The issue of wasteful or “low-value” health care has attracted a lot of attention in the policy community because it represents an opportunity to reduce health care spending while maintaining or even improving quality for patients. The Commission has been working on ways to measure the incidence of low-value care within Medicare. The most recent iteration of this work, which was presented at our April meeting [link to presentation], contributes to the evidence that Medicare beneficiaries are receiving a significant amount of low-value care.
March report highlight: MedPAC recommends per beneficiary payment for primary care
MedPAC’s March 2015 report continues the Commission’s focus on increasing support for primary care with a recommendation to create a per beneficiary payment for primary care providers.
March report highlight: MedPAC recommends site neutral payment for IRFs and SNFs
MedPAC’s March 2015 report continues the Commission’s focus on site-neutral payments with a recommendation to eliminate differences in payment rates between inpatient rehabilitation facilities (IRFs) and skilled nursing facilities (SNFs) for selected conditions.
March report highlight: MedPAC quantifies plan coding practices
This year, MedPAC examined coding differences between beneficiaries in FFS Medicare and those enrolled in MA plans. We found that beneficiaries in MA had more growth in risk scores than beneficiaries who had remained in FFS. And those differences grew the longer enrollees stayed in MA.
The hospital readmission penalty: How well is it working?
The hospital readmission reduction program (HRRP), established under the Patient Protection and Affordable Care Act of 2010, has helped to reduce hospital readmissions. Since the introduction of the HRRP, readmission rates have fallen for Medicare beneficiaries across all types of hospitals, including those seeing higher shares of poor patients.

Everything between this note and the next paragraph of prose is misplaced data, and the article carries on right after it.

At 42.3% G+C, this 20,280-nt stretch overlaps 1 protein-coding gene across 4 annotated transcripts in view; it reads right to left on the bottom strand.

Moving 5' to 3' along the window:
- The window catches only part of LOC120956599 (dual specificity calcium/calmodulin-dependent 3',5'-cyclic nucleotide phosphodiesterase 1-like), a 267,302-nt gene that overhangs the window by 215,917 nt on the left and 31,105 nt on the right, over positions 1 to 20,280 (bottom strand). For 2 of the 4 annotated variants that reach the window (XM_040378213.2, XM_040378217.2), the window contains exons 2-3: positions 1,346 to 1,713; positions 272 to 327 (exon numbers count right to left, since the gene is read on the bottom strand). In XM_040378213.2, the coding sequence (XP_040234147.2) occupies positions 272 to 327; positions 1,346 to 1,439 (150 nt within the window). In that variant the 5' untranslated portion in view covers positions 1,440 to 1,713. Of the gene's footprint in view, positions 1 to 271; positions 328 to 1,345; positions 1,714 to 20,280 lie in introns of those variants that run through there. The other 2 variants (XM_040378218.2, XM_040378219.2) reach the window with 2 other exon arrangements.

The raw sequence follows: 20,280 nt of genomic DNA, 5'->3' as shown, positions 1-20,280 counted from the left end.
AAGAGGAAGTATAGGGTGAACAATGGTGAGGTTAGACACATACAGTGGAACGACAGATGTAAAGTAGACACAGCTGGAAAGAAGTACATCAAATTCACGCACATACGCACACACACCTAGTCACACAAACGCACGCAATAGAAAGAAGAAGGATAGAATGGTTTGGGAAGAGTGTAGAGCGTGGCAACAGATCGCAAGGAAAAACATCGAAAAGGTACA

MedPAC releases March 2015 Report to Congress
Today, MedPAC releases its March 2015 Report to the Congress: Medicare Payment Policy. The report includes MedPAC’s analyses of payment adequacy in fee-for-service (FFS) Medicare and provides a review of Medicare Advantage (MA) and the prescription drug benefit, Part D.
Comment Letter on Quality Measurement in Medicare
Today MedPAC posted a comment letter to CMS on the list of Medicare quality measures under consideration for use in Medicare’s quality reporting or value-based purchasing programs. This year’s “list of measures under consideration” is a 329-page document listing hundreds of quality and resource use measures. Under the statute, CMS may consider including any of these measures during upcoming rule-making for its quality program. The list does not include the dozens of measures already adopted for Medicare’s quality programs, only potential new measures.
New report: Need for skilled nursing facility payment reform is urgent
The Commission released a report today finding that Medicare’s payments to skilled nursing facilities (SNFs) for therapy and nontherapy ancillary services are the least accurate they have been since 2006, despite Medicare’s numerous revisions to the payment system during this period.
New Report on Medicare Home Health Payment Rebasing
Today, the Commission released a report to the Congress assessing the impact of Medicare’s home healthcare payment rebasing on beneficiary access and quality. The report was mandated by the Patient Protection and Affordable Care Act, which also created the rebasing policy. The report’s primary finding is that rebasing – in other words, reducing the base payment rate for home healthcare – will not threaten beneficiary access to home health services or compromise quality of care.
Hospital Costs: What to Make of Them
Each year during its update process (read this post for more on that), the Commission examines Medicare’s payments to hospitals for inpatient and outpatient care. As part of this analysis, MedPAC compares Medicare’s payments to hospitals’ costs to determine a Medicare “margin.” For several years, these margins have been negative, indicating that on average, Medicare’s payments are less than hospitals’ costs. Some would argue that negative margins are an indication that Medicare needs to increase its payments to cover hospital costs. A different way to think about the issue is to ask whether hospitals’ costs have to be as high as they are and whether hospitals have the ability to control costs. Said differently, we wondered, “Are hospital costs immutable?”